Yasmin Khan is a best-selling author, broadcaster, and cook. She can make better food than most of your favourite writers and write better sentences than most of your favourite cooks. In fact, there doesn't seem to be much that Yasmin isn't really, really good at. Her first two cookbooks (Zaitoun and The Saffron Tales), offered hard-hitting insights into the shifting nature of diaspora cooking without sacrificing on flavour, and it’s no surprise to learn that the likes of Nigella Lawson, Anthony Bourdain, and Yotam Ottolenghi have all considered themselves to be fans of her work.
Yasmin’s latest book, Ripe Figs: Recipes and Stories from the Eastern Mediterranean, is yet another string in her bow. An aromatic and evocative food tour of the Eastern Mediterranean, Ripe Figs is filled with tantalising recipes and stories of the people that Yasmin has shared meals with, and cooked alongside, during her travels. Yasmin traces the history of myriad recipes that have spread through the region from the time of Ottoman rule to the more recent influence of refugee communities. You'll find everything from a comforting spanakopita to a humble and refreshing Turkish shepherd’s salad immortalised in rather glamorous fashion on the pages of Khan's cookbook.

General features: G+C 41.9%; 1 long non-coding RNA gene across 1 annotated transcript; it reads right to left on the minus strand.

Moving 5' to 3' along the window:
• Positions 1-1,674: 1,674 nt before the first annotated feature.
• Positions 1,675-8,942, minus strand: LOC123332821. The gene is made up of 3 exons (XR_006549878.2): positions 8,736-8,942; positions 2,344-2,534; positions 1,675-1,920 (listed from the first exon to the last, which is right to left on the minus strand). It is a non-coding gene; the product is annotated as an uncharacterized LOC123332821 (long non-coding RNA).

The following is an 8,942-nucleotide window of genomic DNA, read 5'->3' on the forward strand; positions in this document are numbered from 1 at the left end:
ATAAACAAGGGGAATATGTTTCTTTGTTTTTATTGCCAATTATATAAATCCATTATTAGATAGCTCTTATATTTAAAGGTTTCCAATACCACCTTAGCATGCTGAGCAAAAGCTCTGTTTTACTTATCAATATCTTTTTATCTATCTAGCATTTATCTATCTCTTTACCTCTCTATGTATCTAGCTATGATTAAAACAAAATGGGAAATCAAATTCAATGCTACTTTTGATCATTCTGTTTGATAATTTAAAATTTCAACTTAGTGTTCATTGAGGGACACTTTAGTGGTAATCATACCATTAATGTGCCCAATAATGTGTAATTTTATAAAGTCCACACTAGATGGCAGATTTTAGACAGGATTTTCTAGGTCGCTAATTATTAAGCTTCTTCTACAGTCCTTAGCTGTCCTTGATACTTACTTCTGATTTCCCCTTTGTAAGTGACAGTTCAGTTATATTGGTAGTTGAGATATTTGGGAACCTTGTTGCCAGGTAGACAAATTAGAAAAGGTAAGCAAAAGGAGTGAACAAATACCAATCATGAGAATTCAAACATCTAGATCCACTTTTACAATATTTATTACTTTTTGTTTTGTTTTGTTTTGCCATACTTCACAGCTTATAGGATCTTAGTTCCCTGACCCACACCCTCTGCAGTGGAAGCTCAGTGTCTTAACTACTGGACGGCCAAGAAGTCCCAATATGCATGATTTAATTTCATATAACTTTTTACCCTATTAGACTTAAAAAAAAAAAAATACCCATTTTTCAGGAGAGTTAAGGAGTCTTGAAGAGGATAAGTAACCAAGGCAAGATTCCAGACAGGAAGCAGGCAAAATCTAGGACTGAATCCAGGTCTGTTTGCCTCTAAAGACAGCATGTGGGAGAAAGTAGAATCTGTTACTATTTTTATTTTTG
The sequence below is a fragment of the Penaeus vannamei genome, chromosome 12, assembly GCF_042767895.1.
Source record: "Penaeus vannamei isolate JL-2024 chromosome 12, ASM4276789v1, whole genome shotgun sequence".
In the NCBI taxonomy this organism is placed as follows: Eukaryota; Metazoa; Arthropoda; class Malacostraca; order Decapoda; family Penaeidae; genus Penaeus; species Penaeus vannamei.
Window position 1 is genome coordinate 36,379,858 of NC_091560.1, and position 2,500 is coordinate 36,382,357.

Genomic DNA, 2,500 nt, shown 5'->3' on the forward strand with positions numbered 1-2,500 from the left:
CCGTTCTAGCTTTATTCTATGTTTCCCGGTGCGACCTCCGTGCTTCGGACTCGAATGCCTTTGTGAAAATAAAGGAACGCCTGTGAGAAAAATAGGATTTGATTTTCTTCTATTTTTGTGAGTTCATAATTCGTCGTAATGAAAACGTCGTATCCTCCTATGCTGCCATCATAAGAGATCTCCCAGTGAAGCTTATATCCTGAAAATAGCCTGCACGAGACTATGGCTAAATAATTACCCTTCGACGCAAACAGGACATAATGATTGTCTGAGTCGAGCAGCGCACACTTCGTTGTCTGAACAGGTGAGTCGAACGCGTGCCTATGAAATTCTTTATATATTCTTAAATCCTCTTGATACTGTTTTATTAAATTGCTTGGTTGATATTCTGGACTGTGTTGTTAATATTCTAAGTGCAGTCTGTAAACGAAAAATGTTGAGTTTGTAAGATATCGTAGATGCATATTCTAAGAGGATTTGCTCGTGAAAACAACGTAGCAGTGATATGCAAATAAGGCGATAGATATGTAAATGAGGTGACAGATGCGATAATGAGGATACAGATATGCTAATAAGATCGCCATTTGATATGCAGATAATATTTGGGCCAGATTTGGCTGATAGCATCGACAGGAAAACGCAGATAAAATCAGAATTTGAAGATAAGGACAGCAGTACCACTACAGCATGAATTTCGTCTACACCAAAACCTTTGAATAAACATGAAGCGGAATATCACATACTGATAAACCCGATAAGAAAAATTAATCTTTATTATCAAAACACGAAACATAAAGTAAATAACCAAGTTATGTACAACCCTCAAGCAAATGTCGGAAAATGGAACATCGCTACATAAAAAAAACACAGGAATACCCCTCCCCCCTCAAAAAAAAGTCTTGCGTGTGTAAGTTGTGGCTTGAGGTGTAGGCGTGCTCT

Borders, migration, and identity are the primary themes of Ripe Figs and it’s the combination of Yasmin’s moreish recipes with her incisive writing that makes it a must-have cookbook for your collection. It is a book, quite literally, dedicated to migrants everywhere and – considering the bleak environmental landscape we all inhabit and the ongoing refugee crisis that continues to affect the lives of people all over the world – it is an essential read for anyone interested in the politics of food. Hell, even if you’re not interested in the politics of what you're eating, it’s still a whole lot of fun and an essential for anyone who wants to cook some dazzling recipes.
Here's what happened when MOB met Yasmin Khan.